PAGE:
React 18

11. August, 2022 5 min read Develop

Welcome to React 18

React 18 introduces features powered by their new concurrent renderer. Version 18 provides gradual adoption strategies for existing applications with a simple upgrade path.

Their new concurrency system is a new behind-the-scenes mechanism that enables React to prepare multiple versions of the UI simultaneously, adding more speed and efficiency. Naturally, we want to profit from that and upgrade our existing applications to React 18.

How to Upgrade to React 18

The first warning you will see after upgrading to React 18 is that ReactDOM.render is no longer supported. You have to upgrade to ReactDOM.createRoot;

// Before React 18
import ReactDOM from 'react-dom';
import App from './App';

const root = document.getElementById('root');
ReactDOM.render(<App />, root);

// After React 18
import ReactDOM from 'react-dom';
import App from './App';

const root = ReactDOM.createRoot(document.getElementById('root'));
root.render(<App />);

The same applies to ReactDOM.hydrate, which we covered in the previous article.

There are some smaller changes to unmountComponentAtNode as well:

// Before React 18

// After React 18

You can find more information in the official blog post.

Automatic Batching

In React, we are used to updating states as follows:


React is smart and tries to batch those state changes automatically together to avoid unnecessary re-renders. However, the challenge is when React should do this. This automation includes event handlers but no promises, setTimeouts and event callbacks.

fetch('/api/').then(({ data }) => {
  setLoader(true); // re-render
  setData(data);   // re-render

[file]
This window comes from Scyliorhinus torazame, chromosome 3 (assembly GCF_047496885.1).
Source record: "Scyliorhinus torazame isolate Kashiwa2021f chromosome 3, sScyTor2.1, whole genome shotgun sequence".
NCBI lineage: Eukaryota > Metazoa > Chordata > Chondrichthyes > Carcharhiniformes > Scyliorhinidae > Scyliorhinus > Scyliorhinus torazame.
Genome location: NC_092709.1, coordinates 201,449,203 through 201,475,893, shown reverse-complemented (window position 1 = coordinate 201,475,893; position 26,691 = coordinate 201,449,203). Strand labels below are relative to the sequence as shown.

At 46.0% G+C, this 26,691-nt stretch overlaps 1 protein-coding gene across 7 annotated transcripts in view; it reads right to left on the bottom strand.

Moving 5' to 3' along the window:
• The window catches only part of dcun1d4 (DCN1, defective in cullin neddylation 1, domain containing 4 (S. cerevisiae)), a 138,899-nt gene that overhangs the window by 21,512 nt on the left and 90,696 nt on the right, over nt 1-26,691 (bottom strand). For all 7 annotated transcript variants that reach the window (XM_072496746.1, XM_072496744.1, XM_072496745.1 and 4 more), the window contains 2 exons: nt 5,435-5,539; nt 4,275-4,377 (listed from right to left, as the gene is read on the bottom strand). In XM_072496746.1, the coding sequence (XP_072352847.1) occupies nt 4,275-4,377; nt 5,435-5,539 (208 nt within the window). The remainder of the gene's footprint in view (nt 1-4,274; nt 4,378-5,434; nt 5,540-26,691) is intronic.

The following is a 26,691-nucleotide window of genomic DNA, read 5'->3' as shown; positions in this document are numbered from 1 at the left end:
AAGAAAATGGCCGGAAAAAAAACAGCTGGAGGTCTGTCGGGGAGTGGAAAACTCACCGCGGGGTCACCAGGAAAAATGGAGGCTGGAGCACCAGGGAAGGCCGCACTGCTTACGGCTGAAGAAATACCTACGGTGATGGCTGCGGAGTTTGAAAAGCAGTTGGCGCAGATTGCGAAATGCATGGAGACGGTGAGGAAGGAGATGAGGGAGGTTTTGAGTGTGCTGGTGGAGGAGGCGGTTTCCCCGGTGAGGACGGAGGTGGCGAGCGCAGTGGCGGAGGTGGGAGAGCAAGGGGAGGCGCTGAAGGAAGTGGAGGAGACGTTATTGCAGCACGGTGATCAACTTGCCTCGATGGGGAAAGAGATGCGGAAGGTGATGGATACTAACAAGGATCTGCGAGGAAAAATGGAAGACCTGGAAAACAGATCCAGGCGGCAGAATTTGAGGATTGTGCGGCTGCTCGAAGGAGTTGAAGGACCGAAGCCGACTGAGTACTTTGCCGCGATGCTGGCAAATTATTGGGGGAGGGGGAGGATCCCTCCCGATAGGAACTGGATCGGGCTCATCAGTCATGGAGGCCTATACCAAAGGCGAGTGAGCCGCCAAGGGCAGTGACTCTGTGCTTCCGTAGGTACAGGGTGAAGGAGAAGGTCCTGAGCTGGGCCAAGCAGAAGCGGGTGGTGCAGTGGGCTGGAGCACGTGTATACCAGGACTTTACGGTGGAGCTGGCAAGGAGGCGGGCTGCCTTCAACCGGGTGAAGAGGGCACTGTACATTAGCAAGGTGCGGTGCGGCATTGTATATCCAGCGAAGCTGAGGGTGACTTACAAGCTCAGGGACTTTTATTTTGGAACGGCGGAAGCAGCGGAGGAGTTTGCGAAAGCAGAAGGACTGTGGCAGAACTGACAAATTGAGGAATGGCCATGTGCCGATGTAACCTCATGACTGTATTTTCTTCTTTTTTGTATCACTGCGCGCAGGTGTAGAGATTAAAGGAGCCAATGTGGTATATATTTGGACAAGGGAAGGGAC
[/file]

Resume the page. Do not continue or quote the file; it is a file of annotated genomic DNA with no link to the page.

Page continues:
React 18 introduces automatic batching for promises, setTimeouts and event callbacks. You can opt out by using flushSync:

flushSync(() => setLoader(true));


Sometimes you want certain updates to be treated more urgent than others. For example, clicking or pressing are immediate responses that require immediate feedback. You can still load the content after a click, but the UI should indicate this immediately. So at best, we trigger an urgent update and transition to a non-urgent one:

import { startTransition } from 'react';

// show the input change immediately

// fetch the data in a non-urgent manner
startTransition(() => setSearchQuery(input));

Additionally, useTransition is available as a hook to track the pending state.


Wouldn’t it be nice to make the “UI loading state” a first-class declarative concept in the React programming model? This issue is what the <Suspense /> component solves in React 18. It shows the respective loading component if the corresponding component tree is not yet ready to be displayed:

<Suspense fallback={<AvatarLoading />}>
  <Avatar />

Earlier versions of React had a limited understanding of Suspense. However, the only supported use case was code splitting using React.lazy, which wasn’t supported when rendering on the server.

React 18 added support for Suspense on the server while expanding its capabilities using concurrent rendering features.